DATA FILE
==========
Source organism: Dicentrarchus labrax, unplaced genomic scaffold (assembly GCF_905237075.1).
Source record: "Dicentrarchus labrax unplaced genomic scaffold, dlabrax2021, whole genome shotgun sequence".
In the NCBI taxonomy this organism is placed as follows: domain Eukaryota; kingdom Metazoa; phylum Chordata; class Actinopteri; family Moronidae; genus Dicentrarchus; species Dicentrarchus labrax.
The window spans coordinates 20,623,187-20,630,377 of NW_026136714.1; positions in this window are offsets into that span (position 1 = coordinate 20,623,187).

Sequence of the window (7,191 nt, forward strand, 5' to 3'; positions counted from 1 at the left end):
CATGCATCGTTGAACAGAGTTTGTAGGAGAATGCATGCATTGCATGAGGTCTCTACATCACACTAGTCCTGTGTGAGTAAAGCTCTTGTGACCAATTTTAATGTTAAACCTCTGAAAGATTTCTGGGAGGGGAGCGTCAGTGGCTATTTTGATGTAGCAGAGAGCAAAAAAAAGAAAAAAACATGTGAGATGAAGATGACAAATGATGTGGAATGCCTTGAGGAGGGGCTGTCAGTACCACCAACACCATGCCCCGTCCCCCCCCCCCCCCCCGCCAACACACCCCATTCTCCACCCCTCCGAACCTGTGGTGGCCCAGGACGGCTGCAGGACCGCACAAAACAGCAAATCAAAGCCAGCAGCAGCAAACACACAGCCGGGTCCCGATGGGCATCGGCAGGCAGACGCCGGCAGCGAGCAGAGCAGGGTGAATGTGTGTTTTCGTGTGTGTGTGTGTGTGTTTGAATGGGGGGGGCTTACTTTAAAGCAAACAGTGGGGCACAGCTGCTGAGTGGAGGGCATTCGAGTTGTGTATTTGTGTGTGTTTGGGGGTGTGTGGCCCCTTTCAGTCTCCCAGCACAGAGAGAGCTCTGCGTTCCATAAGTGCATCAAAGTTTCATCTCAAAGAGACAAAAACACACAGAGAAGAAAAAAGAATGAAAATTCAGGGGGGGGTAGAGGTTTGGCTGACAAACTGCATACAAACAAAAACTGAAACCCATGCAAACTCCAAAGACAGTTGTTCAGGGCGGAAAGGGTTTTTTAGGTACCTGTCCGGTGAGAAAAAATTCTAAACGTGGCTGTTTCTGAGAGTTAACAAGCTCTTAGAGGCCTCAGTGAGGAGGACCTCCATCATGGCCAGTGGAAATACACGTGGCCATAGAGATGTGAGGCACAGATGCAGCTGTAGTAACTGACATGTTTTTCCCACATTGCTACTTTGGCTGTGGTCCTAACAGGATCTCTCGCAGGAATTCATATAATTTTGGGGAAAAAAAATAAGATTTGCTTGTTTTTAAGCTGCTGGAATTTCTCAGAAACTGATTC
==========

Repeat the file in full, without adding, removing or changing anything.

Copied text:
Source organism: Dicentrarchus labrax, unplaced genomic scaffold (assembly GCF_905237075.1).
Source record: "Dicentrarchus labrax unplaced genomic scaffold, dlabrax2021, whole genome shotgun sequence".
In the NCBI taxonomy this organism is placed as follows: domain Eukaryota; kingdom Metazoa; phylum Chordata; class Actinopteri; family Moronidae; genus Dicentrarchus; species Dicentrarchus labrax.
The window spans coordinates 20,623,187-20,630,377 of NW_026136714.1; positions in this window are offsets into that span (position 1 = coordinate 20,623,187).

Sequence of the window (7,191 nt, forward strand, 5' to 3'; positions counted from 1 at the left end):
CATGCATCGTTGAACAGAGTTTGTAGGAGAATGCATGCATTGCATGAGGTCTCTACATCACACTAGTCCTGTGTGAGTAAAGCTCTTGTGACCAATTTTAATGTTAAACCTCTGAAAGATTTCTGGGAGGGGAGCGTCAGTGGCTATTTTGATGTAGCAGAGAGCAAAAAAAAGAAAAAAACATGTGAGATGAAGATGACAAATGATGTGGAATGCCTTGAGGAGGGGCTGTCAGTACCACCAACACCATGCCCCGTCCCCCCCCCCCCCCCCGCCAACACACCCCATTCTCCACCCCTCCGAACCTGTGGTGGCCCAGGACGGCTGCAGGACCGCACAAAACAGCAAATCAAAGCCAGCAGCAGCAAACACACAGCCGGGTCCCGATGGGCATCGGCAGGCAGACGCCGGCAGCGAGCAGAGCAGGGTGAATGTGTGTTTTCGTGTGTGTGTGTGTGTGTTTGAATGGGGGGGGCTTACTTTAAAGCAAACAGTGGGGCACAGCTGCTGAGTGGAGGGCATTCGAGTTGTGTATTTGTGTGTGTTTGGGGGTGTGTGGCCCCTTTCAGTCTCCCAGCACAGAGAGAGCTCTGCGTTCCATAAGTGCATCAAAGTTTCATCTCAAAGAGACAAAAACACACAGAGAAGAAAAAAGAATGAAAATTCAGGGGGGGGTAGAGGTTTGGCTGACAAACTGCATACAAACAAAAACTGAAACCCATGCAAACTCCAAAGACAGTTGTTCAGGGCGGAAAGGGTTTTTTAGGTACCTGTCCGGTGAGAAAAAATTCTAAACGTGGCTGTTTCTGAGAGTTAACAAGCTCTTAGAGGCCTCAGTGAGGAGGACCTCCATCATGGCCAGTGGAAATACACGTGGCCATAGAGATGTGAGGCACAGATGCAGCTGTAGTAACTGACATGTTTTTCCCACATTGCTACTTTGGCTGTGGTCCTAACAGGATCTCTCGCAGGAATTCATATAATTTTGGGGAAAAAAAATAAGATTTGCTTGTTTTTAAGCTGCTGGAATTTCTCAGAAACTGATTC